Every morning I go through my emails, read the Skimm, get on Twitter and click on news links through various outlets on my timeline. I read stories I find interesting as well as stories I find maddening.  I read to learn different perspectives, and inform myself with many different sources with different bias and slants. I switch through various news channels while I work in my office. The best way to inform yourself is to know all avenues and points of an issue.  Here are seven ways I find helpful to stay informed:

1) Keep a balance.  Open your mind to other sources rather than just your preferred websites and TV channels.  Even if the outlet has a slant or bias you don’t necessarily agree with, pay attention to the spin in order to understand more. Don’t just watch nightly news and try to balance between opinion based and news reporting shows.  

2) Read a newspaper.  Yes, I’m aware it’s 2015 and maybe this is the old soul in me, but there is nothing better than spending some time reading the paper.  In college, I would grab my school’s newspaper on the way to class.  Reading a local or school paper is great for staying current on issues in your community.

3) Follow news outlets on social media.  I find this to be the easiest and most helpful way to keep yourself ‘in the know’ because an interesting headline might catch your eye in between deciding who Ashley was subtweeting about two hours ago.  It’s also perfect for being on the go, a life we all know.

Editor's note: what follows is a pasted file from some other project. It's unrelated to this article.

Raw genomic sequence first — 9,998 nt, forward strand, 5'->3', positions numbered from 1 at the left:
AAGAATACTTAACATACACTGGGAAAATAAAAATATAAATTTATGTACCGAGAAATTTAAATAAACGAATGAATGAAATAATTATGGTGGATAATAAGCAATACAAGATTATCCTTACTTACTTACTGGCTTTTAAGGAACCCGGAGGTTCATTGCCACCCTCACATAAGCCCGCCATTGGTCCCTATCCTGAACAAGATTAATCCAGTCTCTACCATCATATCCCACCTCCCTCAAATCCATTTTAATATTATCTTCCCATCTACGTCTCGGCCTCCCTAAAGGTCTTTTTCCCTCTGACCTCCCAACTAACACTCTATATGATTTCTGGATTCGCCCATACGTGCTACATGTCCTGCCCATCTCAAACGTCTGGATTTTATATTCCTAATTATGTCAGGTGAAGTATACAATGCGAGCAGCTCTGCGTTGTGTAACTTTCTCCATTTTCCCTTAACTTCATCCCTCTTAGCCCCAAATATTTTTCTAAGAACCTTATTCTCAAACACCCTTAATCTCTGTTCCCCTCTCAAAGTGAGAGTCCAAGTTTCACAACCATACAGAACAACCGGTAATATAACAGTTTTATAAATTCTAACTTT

4) Download a news app.  This comes in handy when there is breaking news and you feel like you’re VIP because you’re one of the first of the general public to know.  Just me? Okay.  But seriously, download one and turn on the breaking news notifications so you don’t miss a beat! Most news outlets have apps including CNN, AP, MSNBC, Fox News, ABC News, and so on.  

5) Read books by experts and pundits on issues that interest you.  Who hasn’t written a book these days in the journalism world? Not many.  There are many books written by plenty of experts and pundits covering a range of issues including the Second Amendment, foreign policy, the economy, professional development, leadership, and politics’ roles on college campuses.  The options are endless.  These books are packed with statistics that they use to back up what they believe and it’s great in learning different perspectives.  

6) Talk about what’s going on in the world with others. Debate and discussion with others is a great way to test out your opinions and why you think the way you do. You can always learn something from a productive discussion and/or debate, even if the other person’s views are completely different from your own.  Just remember to keep it productive and it doesn’t resort to yelling, attacking, or name calling  I also go by the rule of thumb that if you can explain a news story to someone who has no idea and help them understand, you probably have a decent understanding of the story or subject.  Work to inform those around you and encourage them to get engaged.  

7) Don’t act like you know everything.  It’s actually impossible to keep up to date on EVERYTHING going on in this crazy world and that’s okay.  We’re human.  It’s okay to admit you don’t know much about a subject to others.  It’s always best to do your research and get the facts before opening your mouth on something you know nothing about.  

If you’re eager for some recommendations on news outlets we read, check out FFL’s favorite clicks HERE!

Amanda O